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STEM News Roundup: Entire Region in Arizona Focused on STEM

STEM News Roundup: Entire Region in Arizona Focused on STEM

This week in STEM, an entire region in Arizona sets an example for how regions can come together to promote STEM education. Also in STEM news, studies have found that non-STEM careers use STEM skills and that STEM grads will likely get paid more than they expect. 

An Arizona Region Home to Boeing and Intel Partner to Make STEM Core Tenant

PHX East Valley Partnership, which includes six Arizona communities, has been working to make STEM education part of its economic development strategy and has some impressive partners such as Boeing and Intel, according to TIME.

"Boeing has a strategic community focus to increase teacher effectiveness in math and science and to attract more students into STEM-related careers,' said Mary Baldwin, Arizona community investor for Boeing Global Corporate Citizenship, according to the article.

And Intel has an entire facility devoted to STEM education "with the intent of explaining STEM through microchip technology concepts, including 'sand to silicon,' wafers and photolithography."

According to the article's author, Tim Bajarin, a tech analyst and proud STEM supporter, "PHX East Valley Partnership should become a model for many cities and municipalities in the U.S. to make sure we have enough STEM-educated students to meet the forthcoming demands of all types of companies around the world in the near future," the article said.

The program is said to reach more than 10,000 Americans every year.

Read the full article here.

Report: STEM Skills 'Increasingly Preferred' in Non-STEM Fields

A new report from the National Science Board suggests that "technical innovation has blurred the line between STEM and non-STEM workers" after it found that non-STEM employers prefer technical proficiency.

The report found that in 2010, 5.4 million (4 percent) of American's had STEM jobs with the assumption that these individuals had at least a bachelor's degree in their field. However, the report found that 12 percent of Americans held jobs that required a degree in engineering or science, meaning jobs not traditionally thought of as "STEM" were requiring the skill set, according to an article on iSchoolGuide.com.

The National Science Board believes this is an indication that STEM skills represent individual opportunity and is essential for workers across all fields.

Read the full article here.

 16th Annual STEM Career Day Distributes More Than $40,000 in Scholarships

The Goodyear Tire & Rubber Company's 16th Annual STEM Career Day event resulted in fifteen high school students receiving a combined total of over $40,000 in scholarships and grants after competing in Goodyear's challenge to produce the most innovation concept in designing a machine to fill a Goodyear blimp.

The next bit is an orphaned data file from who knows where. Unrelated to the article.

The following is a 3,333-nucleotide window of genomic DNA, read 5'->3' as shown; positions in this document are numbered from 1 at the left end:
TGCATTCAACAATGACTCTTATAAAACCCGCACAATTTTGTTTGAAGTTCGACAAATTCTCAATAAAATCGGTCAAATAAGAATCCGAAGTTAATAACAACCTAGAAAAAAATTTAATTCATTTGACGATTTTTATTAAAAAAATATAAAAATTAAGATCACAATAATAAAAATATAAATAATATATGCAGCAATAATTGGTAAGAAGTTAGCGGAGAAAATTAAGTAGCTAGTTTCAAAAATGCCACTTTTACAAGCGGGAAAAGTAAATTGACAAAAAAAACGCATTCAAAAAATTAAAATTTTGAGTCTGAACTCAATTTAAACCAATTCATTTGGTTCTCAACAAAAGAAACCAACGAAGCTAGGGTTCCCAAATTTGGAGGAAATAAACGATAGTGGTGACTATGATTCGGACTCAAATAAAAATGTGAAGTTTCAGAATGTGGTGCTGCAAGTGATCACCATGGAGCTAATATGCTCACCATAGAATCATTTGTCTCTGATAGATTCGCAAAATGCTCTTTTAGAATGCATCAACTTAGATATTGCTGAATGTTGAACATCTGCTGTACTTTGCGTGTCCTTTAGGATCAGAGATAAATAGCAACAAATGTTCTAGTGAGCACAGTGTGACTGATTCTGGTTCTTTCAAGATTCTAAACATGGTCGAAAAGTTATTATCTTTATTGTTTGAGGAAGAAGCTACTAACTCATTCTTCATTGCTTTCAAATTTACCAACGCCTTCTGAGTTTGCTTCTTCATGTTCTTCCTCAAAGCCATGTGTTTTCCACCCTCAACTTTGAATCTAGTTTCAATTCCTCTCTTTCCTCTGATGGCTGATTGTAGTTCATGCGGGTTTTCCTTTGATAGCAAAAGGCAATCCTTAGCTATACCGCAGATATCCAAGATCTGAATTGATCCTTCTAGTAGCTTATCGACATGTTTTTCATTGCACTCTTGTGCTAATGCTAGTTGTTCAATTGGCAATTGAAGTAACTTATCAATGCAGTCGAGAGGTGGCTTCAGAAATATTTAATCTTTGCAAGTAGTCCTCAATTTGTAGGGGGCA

The 16th annual event hosted "more than 1,556 students, accompanied by parents and teachers to The University of Akron for the day-long event" and allowed them to interact "with representatives from more than 50 local organizations, who hosted hands-on STEM-based activities throughout the day," according to the press release.

"'It is important that we encourage our young people to pursue careers in science and technology. That's the reason why 300 Goodyear volunteers – most of them associates at our Innovation Center in Akron – work so hard to plan this event,' said Chief Technical Officer Joe Zekoski."

Read the full article here.

State's STEM Curriculum Seeks to Get Kids Started Early

In Missouri, nine school districts are participating in a project intended to spark interest in engineering starting as early as Kindergarten.

"Project Lead The Way is an organization that provides science, technology, engineering and math curriculum and teacher training with the goal of preparing students for eventual jobs in those fields," according to an article on USNews.com.

This will be the first year that the Project, which has traditionally focused on middle schools and high schools, will be designed for elementary schools as well.

One assistant superintendent in one of the nine school districts, Travis Bracht, "said teachers are excited to see what can happen when a child starts the curriculum in kindergarten, learning early to feel empowered to solve a problem with their own ideas, without instructions from a teacher," the article said.

Read the full article here

STEM Grads Get Higher Salaries Than Expected

According to a new survey from the National Association of Colleges and Employers (NACE), though most STEM majors underestimated their anticipated salaries, almost all received salaries higher than expectation.

Chemistry majors, for example, "anticipated making a beginning salary of roughly $38,500, but they ended up making 50.5 percent more ($57,900)," according to CBS News.

This trend is only supposed to get better, too. "The latest employer survey from NACE also included good news for new grads. Employers expect to boost their hiring of members of the Class of 2015 by 9.6 percent over last year."

Read the full article here.

 

Compiled by Nicole Gorman, Education World Contributor

4/28/2015

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